The new cat steps delicately onto the grass and walks toward us. It’s a tuxedo cat, mostly black with white paws and a patch of white on her chest. It’s easy to see this is a she-cat. She’s very pregnant, with a heavy belly that almost touches the ground.
Socrates stiffens and growls. I can feel the vibration of his warning call under my fingertips. He doesn’t want her here, and he’s telling her she should leave.
“Shh,” I say quietly. “She’s not going to hurt you. Just relax and be friendly.”
Socrates is not in the mood to be nice. He steps away from me to face the black cat, his ears flat against his head. His tail whips back and forth, warning the other cat.
It looks like fur is going to fly.
hy is he doing this?” I ask Maggie. “He doesn’t mind it when cats come into the clinic.”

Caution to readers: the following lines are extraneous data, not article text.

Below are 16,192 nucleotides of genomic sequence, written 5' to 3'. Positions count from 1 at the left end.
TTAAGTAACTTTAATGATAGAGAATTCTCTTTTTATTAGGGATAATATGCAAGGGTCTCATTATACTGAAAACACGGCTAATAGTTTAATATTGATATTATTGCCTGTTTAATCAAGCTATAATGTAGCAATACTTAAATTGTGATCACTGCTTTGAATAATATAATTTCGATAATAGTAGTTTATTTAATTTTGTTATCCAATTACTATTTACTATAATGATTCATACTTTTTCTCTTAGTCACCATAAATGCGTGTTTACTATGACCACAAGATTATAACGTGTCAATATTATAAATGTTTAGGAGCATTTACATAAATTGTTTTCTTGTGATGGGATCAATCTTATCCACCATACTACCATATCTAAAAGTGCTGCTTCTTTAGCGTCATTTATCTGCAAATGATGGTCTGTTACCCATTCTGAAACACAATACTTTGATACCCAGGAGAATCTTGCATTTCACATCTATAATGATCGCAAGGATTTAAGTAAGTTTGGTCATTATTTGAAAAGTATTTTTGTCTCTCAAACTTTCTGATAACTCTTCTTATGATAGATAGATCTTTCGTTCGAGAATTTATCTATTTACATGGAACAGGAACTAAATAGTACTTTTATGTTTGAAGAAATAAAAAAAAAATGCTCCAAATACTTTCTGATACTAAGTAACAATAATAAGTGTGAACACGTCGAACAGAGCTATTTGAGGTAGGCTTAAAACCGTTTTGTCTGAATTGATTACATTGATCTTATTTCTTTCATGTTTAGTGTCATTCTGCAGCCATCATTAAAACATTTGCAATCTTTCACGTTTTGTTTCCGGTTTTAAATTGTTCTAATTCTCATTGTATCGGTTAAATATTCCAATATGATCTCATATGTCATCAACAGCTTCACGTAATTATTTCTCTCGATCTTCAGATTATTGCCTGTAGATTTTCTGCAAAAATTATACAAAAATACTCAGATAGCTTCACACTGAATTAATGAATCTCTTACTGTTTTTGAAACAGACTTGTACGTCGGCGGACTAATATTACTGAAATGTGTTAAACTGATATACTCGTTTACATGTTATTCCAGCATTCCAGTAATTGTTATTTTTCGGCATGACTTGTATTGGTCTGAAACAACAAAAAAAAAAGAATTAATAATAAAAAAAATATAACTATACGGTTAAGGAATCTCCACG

“Socrates knows it’s OK for other cats to come into the clinic, but the yard is his alone,” Maggie says calmly. “Don’t worry. She’ll run off in a second. That’s what always happens. I wonder where she belongs, though. I’ve never seen her around here.”
“Maybe she’s looking for a place to make her nest,” I say. “It looks like she’ll be ready to have her kittens soon. Let’s get Socrates inside and leave her alone.”
The black cat takes two more steps toward Socrates. She makes a strange warbling noise in her throat and arches her back, her fur standing on end. Cats do that so they look bigger, to frighten away other animals.
Socrates is not scared. His coat is all puffed up, too, making him look monstrously huge. He opens his mouth wide to show his sharp teeth and lets out another loud hiss.
Maggie frowns. “That’s not good,” she says.
“Duh!” Brenna says.
“Maybe—” I start, but before I can finish the sentence, the cats jump on each other. Socrates lashes out with his claws, then chases the female behind the azalea bushes. The bushes shake as the cats growl, hiss, and howl in pain.